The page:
In embodiments, the sensors contained within the elastomer coatings may be silicon-based and/or non-silicon based. Silicon-based sensors utilize silicon, for example, as a substrate for the sensor. Non-silicon based sensors may include LCD sensors, conductive polymer sensors, bio-polymer sensors, or combinations thereof. In embodiments, the sensors may comprise a polymer diode which provides data at low frequencies, which enables the sensors to provide information through thicker mediums (e.g., the compositions disclosed herein, a subterranean formation, casing, a drill string, or combinations thereof) than would otherwise be possible at frequencies above the low frequencies of the polymer diode. Suitable sensors are disclosed in U.S. Pat. No. 7,832,263, which is incorporated herein by reference in its entirety.

In additional or alternative embodiments, the sensors contained within the elastomer coatings may comprise micro-electromechanical systems (MEMS) comprising one or more (and typically a plurality of) MEMS devices, referred to herein as MEMS sensors. Suitable MEMS devices may be selected with the aid of this disclosure, e.g., a semiconductor device with mechanical features on the micrometer scale. The MEMS devices disclosed herein may be on the nanometer to micrometer scale. MEMS sensors embody the integration of mechanical elements, sensors, actuators, and electronics on a common substrate such as silicon or non-silicon based substrates. MEMS elements may include mechanical elements which are movable by an input energy (electrical energy or other type of energy). Using MEMS, a sensor may be designed to emit a detectable signal based on a number of physical phenomena, including thermal, biological, optical, chemical, and magnetic effects or stimulation. MEMS devices are minute in size, have low power requirements, are relatively inexpensive and are rugged, and thus are well suited for use in wellbore servicing compositions and related operations.

In embodiments, the elastomer-coated sensors may sense one or more parameters within the wellbore, within a wellbore servicing fluid, within a subterranean formation, or combinations thereof. In embodiments, the one or more parameters may comprise temperature, pH, moisture content, ion concentration (e.g., chloride, sodium, and/or potassium ions), well cement characteristic data (e.g., stress, strain, cracks, voids, gaps, or combinations thereof), expansion of the elastomer, compression of the elastomer, swelling of the elastomer, other parameters disclosed herein, or combinations thereof. In embodiments, the elastomer-coated sensors may sense a change in configuration of the elastomer-coated sensor, for example a change in the deflection, stress, strain, and/or thickness of the elastomer coating (e.g., due to a change in pressure and/or temperature), an activation or deactivation of the sensor (e.g., due to a change in one or more of the parameters described herein), a change in transmission frequency, a change in time between transmissions, or combinations thereof.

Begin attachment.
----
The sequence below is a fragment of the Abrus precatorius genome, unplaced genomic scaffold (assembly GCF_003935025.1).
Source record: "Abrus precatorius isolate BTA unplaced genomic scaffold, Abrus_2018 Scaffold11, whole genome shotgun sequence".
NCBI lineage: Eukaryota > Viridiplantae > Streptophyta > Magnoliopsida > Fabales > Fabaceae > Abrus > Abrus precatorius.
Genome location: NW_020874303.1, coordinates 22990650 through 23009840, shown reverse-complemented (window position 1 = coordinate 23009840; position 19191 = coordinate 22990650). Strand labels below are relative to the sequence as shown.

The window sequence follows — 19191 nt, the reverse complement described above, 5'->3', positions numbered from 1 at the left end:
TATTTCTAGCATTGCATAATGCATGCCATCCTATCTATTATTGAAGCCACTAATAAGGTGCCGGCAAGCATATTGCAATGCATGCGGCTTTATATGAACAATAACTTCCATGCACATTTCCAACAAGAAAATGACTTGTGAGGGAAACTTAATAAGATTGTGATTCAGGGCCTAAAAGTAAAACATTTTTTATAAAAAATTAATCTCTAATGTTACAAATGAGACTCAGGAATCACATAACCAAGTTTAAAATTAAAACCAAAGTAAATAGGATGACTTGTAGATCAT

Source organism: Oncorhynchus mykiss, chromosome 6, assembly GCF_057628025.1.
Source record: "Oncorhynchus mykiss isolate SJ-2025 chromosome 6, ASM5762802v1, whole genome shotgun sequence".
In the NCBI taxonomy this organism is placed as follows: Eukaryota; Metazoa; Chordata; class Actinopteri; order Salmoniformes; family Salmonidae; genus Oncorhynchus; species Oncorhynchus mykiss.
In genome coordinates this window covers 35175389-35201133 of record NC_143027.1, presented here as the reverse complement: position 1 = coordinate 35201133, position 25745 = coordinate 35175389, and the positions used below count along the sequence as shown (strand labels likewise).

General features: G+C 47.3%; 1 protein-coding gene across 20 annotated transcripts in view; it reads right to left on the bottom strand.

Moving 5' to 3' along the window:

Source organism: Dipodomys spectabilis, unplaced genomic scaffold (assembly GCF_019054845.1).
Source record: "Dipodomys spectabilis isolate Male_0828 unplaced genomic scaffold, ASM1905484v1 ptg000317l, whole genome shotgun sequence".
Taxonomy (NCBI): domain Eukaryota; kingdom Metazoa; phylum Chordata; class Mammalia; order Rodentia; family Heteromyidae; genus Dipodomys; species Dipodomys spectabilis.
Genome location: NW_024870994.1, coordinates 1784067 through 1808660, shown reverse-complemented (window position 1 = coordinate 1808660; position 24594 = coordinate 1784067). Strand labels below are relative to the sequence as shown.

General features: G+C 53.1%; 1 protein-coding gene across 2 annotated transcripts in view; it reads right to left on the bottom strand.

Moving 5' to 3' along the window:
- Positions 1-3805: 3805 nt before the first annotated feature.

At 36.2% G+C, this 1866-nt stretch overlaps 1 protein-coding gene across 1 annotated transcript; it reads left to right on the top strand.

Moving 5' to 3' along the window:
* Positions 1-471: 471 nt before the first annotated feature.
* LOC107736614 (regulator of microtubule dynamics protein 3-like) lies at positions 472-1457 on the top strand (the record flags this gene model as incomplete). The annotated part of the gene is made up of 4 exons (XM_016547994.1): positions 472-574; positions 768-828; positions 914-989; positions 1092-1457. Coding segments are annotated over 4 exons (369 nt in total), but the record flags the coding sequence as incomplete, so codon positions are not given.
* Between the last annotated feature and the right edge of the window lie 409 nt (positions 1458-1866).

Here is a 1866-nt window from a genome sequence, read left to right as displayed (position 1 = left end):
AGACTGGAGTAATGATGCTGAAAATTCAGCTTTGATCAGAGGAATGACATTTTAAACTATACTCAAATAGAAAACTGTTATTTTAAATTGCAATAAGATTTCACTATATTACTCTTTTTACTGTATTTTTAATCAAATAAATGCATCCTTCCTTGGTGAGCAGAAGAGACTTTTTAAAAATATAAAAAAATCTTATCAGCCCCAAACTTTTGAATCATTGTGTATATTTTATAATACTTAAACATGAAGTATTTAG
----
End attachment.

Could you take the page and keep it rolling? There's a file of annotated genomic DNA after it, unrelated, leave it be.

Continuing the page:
In embodiments, the sensors coated with an elastomer (e.g., MEMS sensors, LCD sensors, conductive polymer sensors, bio-polymer sensors, or combinations thereof) may provide information as to a location, flow path/profile, volume, density, temperature, pressure, the presence or absence of a particular fluid (e.g., water, a hydrocarbon), or a combination thereof, for a drilling fluid, a fracturing fluid, a gravel pack fluid, or other wellbore servicing fluid in real time such that the effectiveness of such service may be monitored and/or adjusted during performance of the service to improve the result of same. Accordingly, the elastomer-coated sensors may aid in the initial performance of the wellbore service additionally or alternatively to providing a means for monitoring a wellbore condition or performance of the service over a period of time (e.g., over a servicing interval and/or over the life of the well). For example, the one or more elastomer-coated sensors may be used in monitoring a gas or a liquid produced from the subterranean formation. Elastomer-coated sensors present in the wellbore and/or formation may be used to provide information as to the condition (e.g., temperature, pressure, flow rate, composition, etc.) and/or location of a gas or liquid produced from the subterranean formation. In an embodiment, the elastomer-coated sensors provide information regarding the composition of a produced gas or liquid. For example, the elastomer-coated sensors may be used to monitor an amount of water produced in a hydrocarbon producing well (e.g., amount of water present in hydrocarbon gas or liquid), an amount of undesirable components or contaminants in a produced gas or liquid (e.g., sulfur, carbon dioxide, hydrogen sulfide, etc. present in hydrocarbon gas or liquid), or a combination thereof.